Graham Snyder lost his son when Atlanta Thrashers star Dany Heatley crashed a convertible while speeding on a winding road. The father asked an Atlanta judge yesterday not to compound that loss by putting Heatley in jail.
The judge honored the request, sentencing Heatley to three years' probation after he pleaded guilty to charges in the death of teammate Dan Snyder.
Dany Heatley of the Atlanta Thrashers pleaded guilty to four charges relating to a Sept. 29, 2003, car accident that killed teammate Dan Snyder.
(John Bazemore -- AP)
_____ From The Post _____ • Mario Lemieux and Wayne Gretzky take part in six-hour meeting between NHL and players' union but no deal is reached.
• Commissioner Gary Bettman officially cancels the NHL season.
• There is speculation about where the league goes from here and whether it can survive.
• Michael Wilbon: There's no question the league and its owners won this particular battle.
• The cancellation may work to the Capitals' advantage in time.
• Q&A: What's next?
_____ On Our Site _____ • Audio: The Post's Thomas Heath discusses the end of the season.
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_____ Lockout At a Glance _____ • NO SEASON: The NHL season was canceled Feb. 16 over a lockout that started before training camps opened last September. It's the first major North American sport to lose an entire season to a labor dispute.
• THE REASON: The NHL and the players' association couldn't resolve how to split revenues from the $2 billion industry. The league demanded a salary cap, but by the time the players agreed to that, it was too late to work out how much the cap would be.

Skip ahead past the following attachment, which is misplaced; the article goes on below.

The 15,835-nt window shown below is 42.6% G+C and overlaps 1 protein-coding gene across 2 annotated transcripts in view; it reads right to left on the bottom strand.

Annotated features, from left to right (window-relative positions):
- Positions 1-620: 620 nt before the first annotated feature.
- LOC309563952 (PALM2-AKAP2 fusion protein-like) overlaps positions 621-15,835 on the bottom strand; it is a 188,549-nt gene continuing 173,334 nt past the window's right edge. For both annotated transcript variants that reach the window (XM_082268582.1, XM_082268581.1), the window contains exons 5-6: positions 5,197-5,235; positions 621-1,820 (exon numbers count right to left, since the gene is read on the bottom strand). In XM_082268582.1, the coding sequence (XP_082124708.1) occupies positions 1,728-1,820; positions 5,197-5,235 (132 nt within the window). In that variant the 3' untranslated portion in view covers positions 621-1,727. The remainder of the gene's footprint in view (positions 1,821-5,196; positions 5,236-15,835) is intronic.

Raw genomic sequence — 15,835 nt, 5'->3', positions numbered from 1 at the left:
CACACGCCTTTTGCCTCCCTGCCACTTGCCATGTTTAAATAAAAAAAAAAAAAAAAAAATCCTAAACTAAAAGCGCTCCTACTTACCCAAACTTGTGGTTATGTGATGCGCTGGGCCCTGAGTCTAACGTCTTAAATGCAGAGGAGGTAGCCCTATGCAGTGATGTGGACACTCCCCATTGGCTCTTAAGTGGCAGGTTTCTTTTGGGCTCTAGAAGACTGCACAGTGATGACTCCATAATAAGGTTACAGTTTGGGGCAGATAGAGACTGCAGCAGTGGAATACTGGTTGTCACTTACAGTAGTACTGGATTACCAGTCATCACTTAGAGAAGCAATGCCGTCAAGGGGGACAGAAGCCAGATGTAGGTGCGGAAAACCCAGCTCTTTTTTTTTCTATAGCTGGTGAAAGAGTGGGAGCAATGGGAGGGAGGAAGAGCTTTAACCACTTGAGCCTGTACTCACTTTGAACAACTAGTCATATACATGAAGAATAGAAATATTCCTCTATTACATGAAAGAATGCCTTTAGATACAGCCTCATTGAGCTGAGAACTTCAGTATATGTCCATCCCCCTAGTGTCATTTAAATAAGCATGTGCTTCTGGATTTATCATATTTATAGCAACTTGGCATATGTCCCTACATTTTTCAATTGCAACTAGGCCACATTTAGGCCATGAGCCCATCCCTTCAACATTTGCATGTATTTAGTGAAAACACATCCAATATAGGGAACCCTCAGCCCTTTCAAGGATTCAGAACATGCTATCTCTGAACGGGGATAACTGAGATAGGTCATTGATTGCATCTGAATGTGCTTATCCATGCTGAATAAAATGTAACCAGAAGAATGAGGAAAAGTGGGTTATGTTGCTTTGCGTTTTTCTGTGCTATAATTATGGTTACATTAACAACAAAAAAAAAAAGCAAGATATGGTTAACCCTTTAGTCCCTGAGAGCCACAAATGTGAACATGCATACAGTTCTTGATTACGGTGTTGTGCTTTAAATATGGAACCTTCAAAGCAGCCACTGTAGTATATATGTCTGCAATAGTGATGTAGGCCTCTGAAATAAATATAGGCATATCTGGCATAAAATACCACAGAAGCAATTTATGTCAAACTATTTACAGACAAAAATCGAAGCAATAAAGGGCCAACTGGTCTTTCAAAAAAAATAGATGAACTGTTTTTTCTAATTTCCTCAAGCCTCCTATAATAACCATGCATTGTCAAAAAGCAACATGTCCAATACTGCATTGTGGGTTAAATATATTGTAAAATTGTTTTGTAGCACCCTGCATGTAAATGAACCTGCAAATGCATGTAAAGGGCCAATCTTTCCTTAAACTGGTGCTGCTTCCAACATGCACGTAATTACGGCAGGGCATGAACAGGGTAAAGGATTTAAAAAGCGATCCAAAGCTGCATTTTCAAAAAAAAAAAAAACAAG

• WHAT'S NEXT?: The NHL could seek the declaration of an impasse, which allowing it to implement its last offer, open training camps in September and invite players back. The players' association would likely respond with a strike.
"Forgiveness in our hearts has helped us move on," Graham Snyder said. "We forgive because Dany has shown remorse to our family."
Judge Rowland Barnes acknowledged the father's support for Heatley, though he noted, "I don't know that I could do this if I were you."
Heatley also was ordered to give 150 public speeches about the dangers of speeding. In exchange for his plea, the only felony charge -- first-degree vehicular homicide -- was dropped along with a charge of reckless driving.
"The mistake I made that night was speeding," Heatley said at his sentencing. "This mistake will stay with me the rest of my life."
Heatley pleaded guilty to second-degree vehicular homicide, driving too fast for conditions, failure to maintain a lane and speeding for the Sept. 29, 2003, crash in Atlanta.
The MVP of the 2003 NHL All-Star Game, Heatley was driving his Ferrari on a curved road in a residential area when it ran into a brick pillar and iron fence. Authorities said Heatley had consumed some alcohol but was not intoxicated. Snyder, a passenger, died after several days in a coma. He was 25.
-- From News Services